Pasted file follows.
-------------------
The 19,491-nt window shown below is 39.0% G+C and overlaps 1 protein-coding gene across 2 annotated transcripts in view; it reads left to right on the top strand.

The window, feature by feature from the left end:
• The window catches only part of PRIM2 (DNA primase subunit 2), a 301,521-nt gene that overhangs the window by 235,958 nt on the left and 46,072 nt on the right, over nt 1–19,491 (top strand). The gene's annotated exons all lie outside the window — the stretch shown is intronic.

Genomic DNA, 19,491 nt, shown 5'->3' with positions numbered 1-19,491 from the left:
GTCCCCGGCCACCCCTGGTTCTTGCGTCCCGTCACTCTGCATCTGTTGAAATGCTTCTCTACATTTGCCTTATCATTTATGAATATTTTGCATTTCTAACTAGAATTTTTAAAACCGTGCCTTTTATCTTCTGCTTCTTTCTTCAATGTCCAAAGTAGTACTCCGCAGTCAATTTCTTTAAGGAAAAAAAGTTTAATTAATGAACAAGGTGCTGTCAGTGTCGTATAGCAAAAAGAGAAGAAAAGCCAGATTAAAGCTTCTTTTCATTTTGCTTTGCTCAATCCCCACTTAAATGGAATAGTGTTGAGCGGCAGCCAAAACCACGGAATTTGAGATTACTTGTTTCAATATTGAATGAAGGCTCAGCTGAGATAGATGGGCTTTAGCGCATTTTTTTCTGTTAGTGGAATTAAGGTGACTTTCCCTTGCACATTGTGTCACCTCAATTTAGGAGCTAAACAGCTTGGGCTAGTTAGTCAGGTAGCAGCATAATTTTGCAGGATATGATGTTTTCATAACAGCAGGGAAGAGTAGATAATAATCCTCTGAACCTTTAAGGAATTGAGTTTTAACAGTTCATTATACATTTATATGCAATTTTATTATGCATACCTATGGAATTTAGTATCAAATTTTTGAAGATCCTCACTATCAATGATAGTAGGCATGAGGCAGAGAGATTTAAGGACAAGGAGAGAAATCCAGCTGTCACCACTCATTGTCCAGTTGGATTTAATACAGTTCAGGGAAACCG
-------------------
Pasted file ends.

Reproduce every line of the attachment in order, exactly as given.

The 19,491-nt window shown below is 39.0% G+C and overlaps 1 protein-coding gene across 2 annotated transcripts in view; it reads left to right on the top strand.

The window, feature by feature from the left end:
• The window catches only part of PRIM2 (DNA primase subunit 2), a 301,521-nt gene that overhangs the window by 235,958 nt on the left and 46,072 nt on the right, over nt 1–19,491 (top strand). The gene's annotated exons all lie outside the window — the stretch shown is intronic.

Genomic DNA, 19,491 nt, shown 5'->3' with positions numbered 1-19,491 from the left:
GTCCCCGGCCACCCCTGGTTCTTGCGTCCCGTCACTCTGCATCTGTTGAAATGCTTCTCTACATTTGCCTTATCATTTATGAATATTTTGCATTTCTAACTAGAATTTTTAAAACCGTGCCTTTTATCTTCTGCTTCTTTCTTCAATGTCCAAAGTAGTACTCCGCAGTCAATTTCTTTAAGGAAAAAAAGTTTAATTAATGAACAAGGTGCTGTCAGTGTCGTATAGCAAAAAGAGAAGAAAAGCCAGATTAAAGCTTCTTTTCATTTTGCTTTGCTCAATCCCCACTTAAATGGAATAGTGTTGAGCGGCAGCCAAAACCACGGAATTTGAGATTACTTGTTTCAATATTGAATGAAGGCTCAGCTGAGATAGATGGGCTTTAGCGCATTTTTTTCTGTTAGTGGAATTAAGGTGACTTTCCCTTGCACATTGTGTCACCTCAATTTAGGAGCTAAACAGCTTGGGCTAGTTAGTCAGGTAGCAGCATAATTTTGCAGGATATGATGTTTTCATAACAGCAGGGAAGAGTAGATAATAATCCTCTGAACCTTTAAGGAATTGAGTTTTAACAGTTCATTATACATTTATATGCAATTTTATTATGCATACCTATGGAATTTAGTATCAAATTTTTGAAGATCCTCACTATCAATGATAGTAGGCATGAGGCAGAGAGATTTAAGGACAAGGAGAGAAATCCAGCTGTCACCACTCATTGTCCAGTTGGATTTAATACAGTTCAGGGAAACCG